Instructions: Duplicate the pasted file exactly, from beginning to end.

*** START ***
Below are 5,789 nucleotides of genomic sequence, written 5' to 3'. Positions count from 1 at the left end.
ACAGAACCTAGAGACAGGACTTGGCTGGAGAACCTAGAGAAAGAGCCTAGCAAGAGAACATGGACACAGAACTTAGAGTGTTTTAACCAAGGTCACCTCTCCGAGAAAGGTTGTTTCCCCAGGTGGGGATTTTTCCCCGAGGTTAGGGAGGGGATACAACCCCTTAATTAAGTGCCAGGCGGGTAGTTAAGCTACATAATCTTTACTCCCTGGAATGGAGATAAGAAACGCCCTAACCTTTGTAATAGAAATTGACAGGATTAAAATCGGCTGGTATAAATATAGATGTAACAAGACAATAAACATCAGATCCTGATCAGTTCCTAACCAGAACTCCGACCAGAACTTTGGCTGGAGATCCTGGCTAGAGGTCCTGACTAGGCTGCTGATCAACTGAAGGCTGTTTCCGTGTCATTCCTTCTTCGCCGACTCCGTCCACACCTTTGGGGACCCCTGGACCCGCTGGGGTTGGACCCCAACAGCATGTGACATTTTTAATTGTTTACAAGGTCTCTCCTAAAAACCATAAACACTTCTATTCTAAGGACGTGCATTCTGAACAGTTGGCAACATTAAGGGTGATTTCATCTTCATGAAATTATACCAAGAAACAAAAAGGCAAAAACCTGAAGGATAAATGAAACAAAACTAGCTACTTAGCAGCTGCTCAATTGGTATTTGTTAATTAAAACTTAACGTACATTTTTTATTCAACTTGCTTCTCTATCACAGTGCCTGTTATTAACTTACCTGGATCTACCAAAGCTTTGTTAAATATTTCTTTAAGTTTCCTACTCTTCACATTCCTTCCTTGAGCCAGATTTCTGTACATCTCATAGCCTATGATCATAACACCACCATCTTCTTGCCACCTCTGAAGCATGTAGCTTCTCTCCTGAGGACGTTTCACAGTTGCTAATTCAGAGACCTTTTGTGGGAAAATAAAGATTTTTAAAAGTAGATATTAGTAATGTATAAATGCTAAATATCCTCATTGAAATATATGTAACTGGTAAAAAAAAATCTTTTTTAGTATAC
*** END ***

Below are 5,789 nucleotides of genomic sequence, written 5' to 3'. Positions count from 1 at the left end.
ACAGAACCTAGAGACAGGACTTGGCTGGAGAACCTAGAGAAAGAGCCTAGCAAGAGAACATGGACACAGAACTTAGAGTGTTTTAACCAAGGTCACCTCTCCGAGAAAGGTTGTTTCCCCAGGTGGGGATTTTTCCCCGAGGTTAGGGAGGGGATACAACCCCTTAATTAAGTGCCAGGCGGGTAGTTAAGCTACATAATCTTTACTCCCTGGAATGGAGATAAGAAACGCCCTAACCTTTGTAATAGAAATTGACAGGATTAAAATCGGCTGGTATAAATATAGATGTAACAAGACAATAAACATCAGATCCTGATCAGTTCCTAACCAGAACTCCGACCAGAACTTTGGCTGGAGATCCTGGCTAGAGGTCCTGACTAGGCTGCTGATCAACTGAAGGCTGTTTCCGTGTCATTCCTTCTTCGCCGACTCCGTCCACACCTTTGGGGACCCCTGGACCCGCTGGGGTTGGACCCCAACAGCATGTGACATTTTTAATTGTTTACAAGGTCTCTCCTAAAAACCATAAACACTTCTATTCTAAGGACGTGCATTCTGAACAGTTGGCAACATTAAGGGTGATTTCATCTTCATGAAATTATACCAAGAAACAAAAAGGCAAAAACCTGAAGGATAAATGAAACAAAACTAGCTACTTAGCAGCTGCTCAATTGGTATTTGTTAATTAAAACTTAACGTACATTTTTTATTCAACTTGCTTCTCTATCACAGTGCCTGTTATTAACTTACCTGGATCTACCAAAGCTTTGTTAAATATTTCTTTAAGTTTCCTACTCTTCACATTCCTTCCTTGAGCCAGATTTCTGTACATCTCATAGCCTATGATCATAACACCACCATCTTCTTGCCACCTCTGAAGCATGTAGCTTCTCTCCTGAGGACGTTTCACAGTTGCTAATTCAGAGACCTTTTGTGGGAAAATAAAGATTTTTAAAAGTAGATATTAGTAATGTATAAATGCTAAATATCCTCATTGAAATATATGTAACTGGTAAAAAAAAATCTTTTTTAGTATAC